After finding out about the miscarriage I sat in the doctor’s office crying, overwhelmed and at a complete loss of what to do. My initial instinct was to get as far away from any medical technology as possible. I could not even fathom any type of abortion procedure at that time; it made me sick. After we had adjusted to our new normal, I realized that I couldn’t wait for the miscarriage to happen naturally. Being as far along as I was, with my hCG levels as high as they were, it could take weeks for my body to miscarry naturally. The extra cruelty of a missed miscarriage (as if it could be any more cruel), is that my body thought it was still pregnant. The pregnancy symptoms I had been experiencing were still in full force. Morning sickness and exhaustion would be well worth it, if it was for the benefit of my little one growing inside me. To experience those symptoms knowing that I would never hold my baby was just pure torture. I had to do something.
After doing some research online and speaking with the nurses at the fertility clinic, we scheduled another ultrasound to be done one week after we had received the terrible news. If there was no heartbeat and no development at the second ultrasound, we could be sure that the pregnancy was not viable. As a secondary confirmation, I would also have my hCG levels measured again. If my hCG had dropped from previous testing then we could be sure of the miscarriage. There was no way I was ending my pregnancy without full confirmation that it was no longer viable. I couldn’t live with myself without knowing for sure.
Every time the fertility clinic called to check in, I told them I still felt as pregnant as ever. I felt so betrayed by my body. I never had any spotting or bleeding or cramping. No signs whatsoever of the death that took place. My baby just slipped quietly away, without me even knowing.
The fertility clinic was such an amazing source of support for me during this time. Suddenly, the hundreds of dollars of clinic fees seemed totally worth it. A few days after we found out about the miscarriage I called the nurses to get some more guidance. I was sitting in my car during my lunch break, as our office walls don’t provide much privacy, and started asking about my options. I soon broke down into tears. The nurse was so sweet and understanding. She listened to me cry and said that it was a terrible thing that was happening to me. It was the first time someone had said that to me and it felt so validating. She didn’t try to tell me that everything was okay or that I’d have better luch next time. It was a terrible thing.
A couple days before the second confirmation ultrasound, I knew I had to figure out what I was going to do if we found out for sure that the pregnancy was not progressing. We had three options: (1) expectant management (wait and see); (2) medical management with misoprostol to induce abortion; or (3) surgical management with dilation and curettage (D&C).
Each option sounded worst that the last. I never dreamed that after working so hard to get pregnant, I would have to work even harder to end my pregnancy.
Before I go into how we made our decision, let me say that there is no one-size-fits-all choice for everyone. Unless there is a medical emergency, there is no “right” answer. Each option comes with it’s own consequences and each person needs to make a choice that suits them in their circumstances, in conjunction with their health care provider. I spent hours reading stories about all three options, all with extremely different outcomes. Reading through the stories of people who have had to deal with miscarriages helped me determine what was important to me, which led me to make the decisions that I did. My experiences that follow are in no way a substitute for medical advice, nor are they a guide for how every woman should handle a missed miscarriage. This was just how my story unfolded for me.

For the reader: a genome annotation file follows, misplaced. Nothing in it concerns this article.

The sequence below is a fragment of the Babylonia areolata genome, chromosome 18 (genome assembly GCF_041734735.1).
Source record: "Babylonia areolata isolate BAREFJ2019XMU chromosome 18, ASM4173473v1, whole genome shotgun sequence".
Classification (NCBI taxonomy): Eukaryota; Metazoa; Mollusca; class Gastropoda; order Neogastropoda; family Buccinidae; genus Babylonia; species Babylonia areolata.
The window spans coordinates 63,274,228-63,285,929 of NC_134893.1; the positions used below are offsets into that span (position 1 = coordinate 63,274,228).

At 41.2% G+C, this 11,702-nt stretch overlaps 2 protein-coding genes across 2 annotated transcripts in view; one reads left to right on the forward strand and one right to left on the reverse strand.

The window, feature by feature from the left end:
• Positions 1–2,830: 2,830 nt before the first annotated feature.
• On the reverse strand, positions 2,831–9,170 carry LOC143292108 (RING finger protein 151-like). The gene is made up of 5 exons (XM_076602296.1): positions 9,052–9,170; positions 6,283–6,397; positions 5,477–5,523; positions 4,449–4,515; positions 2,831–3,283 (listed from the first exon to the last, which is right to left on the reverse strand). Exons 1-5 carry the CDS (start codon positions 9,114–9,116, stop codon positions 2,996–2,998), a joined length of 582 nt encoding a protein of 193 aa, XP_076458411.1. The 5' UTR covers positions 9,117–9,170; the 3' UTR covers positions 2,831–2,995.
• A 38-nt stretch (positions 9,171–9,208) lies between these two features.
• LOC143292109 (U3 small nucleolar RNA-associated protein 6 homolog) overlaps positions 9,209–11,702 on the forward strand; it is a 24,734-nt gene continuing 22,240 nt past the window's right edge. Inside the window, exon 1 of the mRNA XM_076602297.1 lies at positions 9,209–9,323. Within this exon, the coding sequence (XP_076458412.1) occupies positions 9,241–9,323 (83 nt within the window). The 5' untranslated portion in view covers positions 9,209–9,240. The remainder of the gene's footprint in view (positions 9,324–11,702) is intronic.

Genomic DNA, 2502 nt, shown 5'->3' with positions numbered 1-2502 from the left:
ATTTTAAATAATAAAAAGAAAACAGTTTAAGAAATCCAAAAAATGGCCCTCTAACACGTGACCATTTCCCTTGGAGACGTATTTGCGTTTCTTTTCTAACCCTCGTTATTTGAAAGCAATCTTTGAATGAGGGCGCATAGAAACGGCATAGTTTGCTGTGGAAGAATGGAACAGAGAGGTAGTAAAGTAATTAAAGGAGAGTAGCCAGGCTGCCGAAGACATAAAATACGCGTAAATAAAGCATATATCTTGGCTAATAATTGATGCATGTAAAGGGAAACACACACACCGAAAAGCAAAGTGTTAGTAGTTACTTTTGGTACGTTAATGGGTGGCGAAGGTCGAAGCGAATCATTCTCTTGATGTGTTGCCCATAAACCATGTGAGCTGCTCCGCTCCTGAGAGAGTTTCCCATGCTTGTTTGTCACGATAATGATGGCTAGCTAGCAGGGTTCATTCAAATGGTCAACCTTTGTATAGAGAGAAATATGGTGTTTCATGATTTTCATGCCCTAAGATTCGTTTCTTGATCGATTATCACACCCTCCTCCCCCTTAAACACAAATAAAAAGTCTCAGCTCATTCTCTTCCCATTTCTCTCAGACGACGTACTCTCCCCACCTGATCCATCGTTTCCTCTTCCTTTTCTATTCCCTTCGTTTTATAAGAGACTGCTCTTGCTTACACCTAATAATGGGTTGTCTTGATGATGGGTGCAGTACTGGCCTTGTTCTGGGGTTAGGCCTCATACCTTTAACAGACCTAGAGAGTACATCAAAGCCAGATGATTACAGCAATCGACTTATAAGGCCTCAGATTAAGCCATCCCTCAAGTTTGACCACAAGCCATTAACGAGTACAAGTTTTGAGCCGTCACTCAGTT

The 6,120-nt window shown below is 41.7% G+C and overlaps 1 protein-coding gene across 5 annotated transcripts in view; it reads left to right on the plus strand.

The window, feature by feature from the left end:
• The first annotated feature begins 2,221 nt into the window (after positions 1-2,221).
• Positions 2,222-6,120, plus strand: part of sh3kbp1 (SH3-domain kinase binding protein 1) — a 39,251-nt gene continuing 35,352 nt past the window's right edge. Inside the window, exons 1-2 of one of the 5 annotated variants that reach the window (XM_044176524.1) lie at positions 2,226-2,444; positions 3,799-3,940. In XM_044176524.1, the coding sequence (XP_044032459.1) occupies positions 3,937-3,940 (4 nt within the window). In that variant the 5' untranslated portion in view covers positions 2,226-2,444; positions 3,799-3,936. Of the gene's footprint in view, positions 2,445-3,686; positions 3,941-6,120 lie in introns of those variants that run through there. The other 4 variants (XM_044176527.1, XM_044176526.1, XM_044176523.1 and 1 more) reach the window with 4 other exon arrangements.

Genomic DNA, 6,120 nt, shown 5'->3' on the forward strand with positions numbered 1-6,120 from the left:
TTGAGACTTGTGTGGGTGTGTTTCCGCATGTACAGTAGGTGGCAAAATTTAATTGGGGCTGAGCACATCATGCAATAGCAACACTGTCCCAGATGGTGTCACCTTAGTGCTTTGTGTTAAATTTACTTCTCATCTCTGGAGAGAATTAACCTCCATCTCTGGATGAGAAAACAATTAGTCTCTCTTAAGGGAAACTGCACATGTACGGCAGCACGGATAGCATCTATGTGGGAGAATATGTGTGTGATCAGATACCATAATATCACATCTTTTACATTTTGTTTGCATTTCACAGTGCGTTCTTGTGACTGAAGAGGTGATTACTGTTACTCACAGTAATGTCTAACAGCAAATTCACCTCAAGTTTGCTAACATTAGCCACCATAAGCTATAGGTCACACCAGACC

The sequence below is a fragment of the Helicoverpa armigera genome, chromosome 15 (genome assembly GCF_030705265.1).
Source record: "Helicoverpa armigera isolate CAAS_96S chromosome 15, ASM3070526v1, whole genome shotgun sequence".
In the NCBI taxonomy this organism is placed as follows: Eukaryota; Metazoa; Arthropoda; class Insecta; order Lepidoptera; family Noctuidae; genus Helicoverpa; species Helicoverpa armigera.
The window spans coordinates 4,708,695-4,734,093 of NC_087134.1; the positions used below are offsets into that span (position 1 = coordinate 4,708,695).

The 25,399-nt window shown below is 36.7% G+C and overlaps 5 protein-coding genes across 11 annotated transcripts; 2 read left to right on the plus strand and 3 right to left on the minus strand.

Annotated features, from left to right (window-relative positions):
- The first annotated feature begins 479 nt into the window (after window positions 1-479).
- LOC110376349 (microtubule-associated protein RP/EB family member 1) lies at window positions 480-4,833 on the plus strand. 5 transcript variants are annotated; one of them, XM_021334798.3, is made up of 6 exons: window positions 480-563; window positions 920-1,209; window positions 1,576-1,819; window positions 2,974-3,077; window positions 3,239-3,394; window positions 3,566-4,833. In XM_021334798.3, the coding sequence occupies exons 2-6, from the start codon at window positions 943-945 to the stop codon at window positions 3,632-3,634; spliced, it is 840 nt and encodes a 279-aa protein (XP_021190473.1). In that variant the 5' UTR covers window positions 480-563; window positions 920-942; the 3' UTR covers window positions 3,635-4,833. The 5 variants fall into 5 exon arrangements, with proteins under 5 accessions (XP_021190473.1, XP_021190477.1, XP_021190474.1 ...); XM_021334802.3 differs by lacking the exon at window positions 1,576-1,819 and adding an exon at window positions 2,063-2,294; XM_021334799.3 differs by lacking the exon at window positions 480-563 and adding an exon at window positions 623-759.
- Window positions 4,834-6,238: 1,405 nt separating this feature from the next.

Expectant management simply was not an option for me. I could not imagine weeks of waiting for bleeding to start. Many women opt for this choice, as they feel it is more natural and doesn’t involve any intervention. I completely agree and that was my initial reaction to finding out about the miscarriage. Perhaps if I wasn’t as far along I would have waited. Based on my hCG levels, it would be weeks before my body figured out that I was no longer pregnant. The other downside is that there was a risk of infection, as the remaining tissues from the pregnancy would be in my uterus until my body could expel them. I guess didn’t have the courage to wait it out, and maybe that makes me weak. I just couldn’t bear it.
The second option of medical management seemed to be the middle ground between an invasive D&C procedure and waiting for the pregnancy to pass naturally. Using the misoprostol pill, I could have the miscarriage in the comfort of my home (not that there was going to be anything comfortable about it), in my own time and with the support of my wife. There would have been a day or two of downtime following taking the pill and then we could move on. The nurses at the fertility clinic said that when the pill works, it works very well for most women. There is bleeding for 1-2 weeks and then it’s done. The risks of this option included excessive bleeding, uterine rupture and not fully passing the products of the pregnancy. If the pill didn’t work, then a D&C would be the next step.
The D&C would have been the fastest way to deal with the miscarriage, but the procedure sounded so awful. I kept imagining myself, legs wide open on the operating table, vulnerable to the world on the operating table with a doctor digging around in my uterus, scraping out the remains of my pregnancy. I had horrible visions of only being under conscious sedation (instead of being put totally under) and feeling the pressure and pain of the instrument inside me. It filled me with such anxiety that it made me cry just to think about it. I already felt so traumatized by the whole experience, that I wanted to handle the miscarriage quietly, on my own terms. The risks of a D&C included the usual risks of any surgery (bleeding, infection, anesthetic etc), as well as scarring from the procedure, potentially leading to infertility. This is known as Asherman’s syndrome, and it is extremely rare, but I didn’t want anything ruining my chances of getting pregnant in the future.
Medical management seemed to be the “best” option for me.